- offers an accessible summary of strengths and weaknesses in the form of summary charts showing how a country’s PIMA scores compare with their peers (Figure 3).
The PIMA findings of the assessment are set out in a concise report. The report estimates the efficiency of the country’s public investment, outlines the relative institutional strengths and weaknesses, and provides practical recommendations to enhance the efficiency and impact of public investment.
The IMF will be piloting the new PIMA assessment over the course of 2015 and 2016.
PPP Fiscal Risk Assessment Model (P-FRAM)
The P-FRAM is an analytical tool developed by the IMF and the World Bank to assess the potential fiscal costs and risks arising from Public Private Partnerships (PPP) projects. In many countries, investment projects have been procured as PPPs not for efficiency reasons, but to circumvent budget constraints and postpone recording the fiscal costs of providing infrastructure services. Hence, some governments ended up procuring projects that either could not be funded within their budgetary envelope, or that exposed public finances to excessive fiscal risks. To address these concerns, P-FRAM was developed as an analytical tool to quantify the macro-fiscal implications of PPP projects. It is designed to be used mostly by PPP units in ministries of finance.
P-FRAM provides a structured process for gathering information for a PPP project in a simple, user-friendly, Excel-based platform, following a four steps decision-tree:
- Who initiates the project? The impact of main fiscal indicators (i.e., deficit and debt) varies depending on the public entity ultimately responsible for the project (e.g. central, local governments, state-owned enterprises, etc.).
- Who controls the asset? Simple standardized questions assist the user in making an informed decision about the government’s ability to control the PPP-related asset—either through ownership, beneficial entitlement, or otherwise.
- Who ultimately pays for the asset? The funding structure of the project is what determines its implication on main fiscal aggregates. P-FRAM allows for three funding alternatives: (i) the government pays for the asset using public funds; (b) the government allows the private sector to collect fees directly from users of the asset (e.g., tolls); and (c) a combination of the two.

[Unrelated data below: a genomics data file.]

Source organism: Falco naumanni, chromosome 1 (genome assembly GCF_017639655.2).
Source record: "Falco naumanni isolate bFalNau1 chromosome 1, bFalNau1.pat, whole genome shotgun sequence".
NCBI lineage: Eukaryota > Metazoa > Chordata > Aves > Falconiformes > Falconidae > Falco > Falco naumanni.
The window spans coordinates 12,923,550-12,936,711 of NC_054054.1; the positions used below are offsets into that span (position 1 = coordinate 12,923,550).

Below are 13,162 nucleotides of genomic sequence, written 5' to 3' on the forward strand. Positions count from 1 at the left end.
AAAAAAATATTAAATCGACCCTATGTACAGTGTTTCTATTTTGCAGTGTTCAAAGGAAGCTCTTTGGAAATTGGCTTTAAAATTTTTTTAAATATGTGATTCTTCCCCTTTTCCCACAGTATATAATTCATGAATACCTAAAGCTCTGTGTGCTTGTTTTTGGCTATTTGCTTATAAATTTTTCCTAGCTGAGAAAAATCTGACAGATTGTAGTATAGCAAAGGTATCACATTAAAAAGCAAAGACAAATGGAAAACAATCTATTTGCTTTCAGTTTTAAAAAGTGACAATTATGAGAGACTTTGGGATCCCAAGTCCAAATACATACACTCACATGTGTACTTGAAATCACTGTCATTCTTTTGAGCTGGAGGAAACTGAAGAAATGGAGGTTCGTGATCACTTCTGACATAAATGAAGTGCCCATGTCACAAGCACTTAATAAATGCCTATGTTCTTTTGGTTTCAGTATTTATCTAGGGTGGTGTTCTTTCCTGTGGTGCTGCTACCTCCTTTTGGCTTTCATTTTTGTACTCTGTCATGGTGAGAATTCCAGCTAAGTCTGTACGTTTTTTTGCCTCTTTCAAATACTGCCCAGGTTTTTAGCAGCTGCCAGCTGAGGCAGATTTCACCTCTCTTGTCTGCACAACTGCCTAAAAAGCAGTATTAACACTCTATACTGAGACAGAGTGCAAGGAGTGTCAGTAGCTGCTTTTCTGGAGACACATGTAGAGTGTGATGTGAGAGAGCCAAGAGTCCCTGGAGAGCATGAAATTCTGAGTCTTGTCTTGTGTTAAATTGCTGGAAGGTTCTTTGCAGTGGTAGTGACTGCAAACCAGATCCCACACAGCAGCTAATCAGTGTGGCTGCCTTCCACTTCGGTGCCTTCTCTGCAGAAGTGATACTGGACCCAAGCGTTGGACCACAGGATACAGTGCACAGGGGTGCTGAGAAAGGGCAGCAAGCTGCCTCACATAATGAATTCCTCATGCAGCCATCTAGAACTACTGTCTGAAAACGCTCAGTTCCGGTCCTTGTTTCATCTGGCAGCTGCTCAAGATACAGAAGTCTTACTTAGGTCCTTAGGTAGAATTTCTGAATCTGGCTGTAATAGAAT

- Does the government provide additional support to the private partner? Governments can not only fund PPP projects directly but they can also support to the private partner in a variety of ways, including providing guarantees, equity injections, or tax amnesties.
Once project-specific and macroeconomic data are introduced, P-FRAM automatically generates standardized outcomes. The latter include: (i) project cash flows; (ii) fiscal tables and charts both on a cash and accrual basis; (iii) debt sustainability analysis with and without the PPP project; (iv) sensitivity analysis of main fiscal aggregates to changes in macroeconomic and project-specific parameters; and (v) a summary risk matrix of the project.
P-FRAM is currently being pilot-tested in various platforms, and the current version is available for download.
Investment and Capital Stock Dataset
Public investment can be a catalyst for growth. As part of the IMF’s work on public investment, the Fiscal Affairs Department has compiled a comprehensive database on public, private, and public-private-partnerships (PPP) investment flows for 170 countries. The database also includes estimates of real public capital stocks, between 1960 and 2015. This note provides a brief overview of the data sources, methods, and main trends, and is accompanied by an update of the Investment and Capital Stock Dataset (since last release of September 2015), and a detailed Manual and FAQ of the database construction.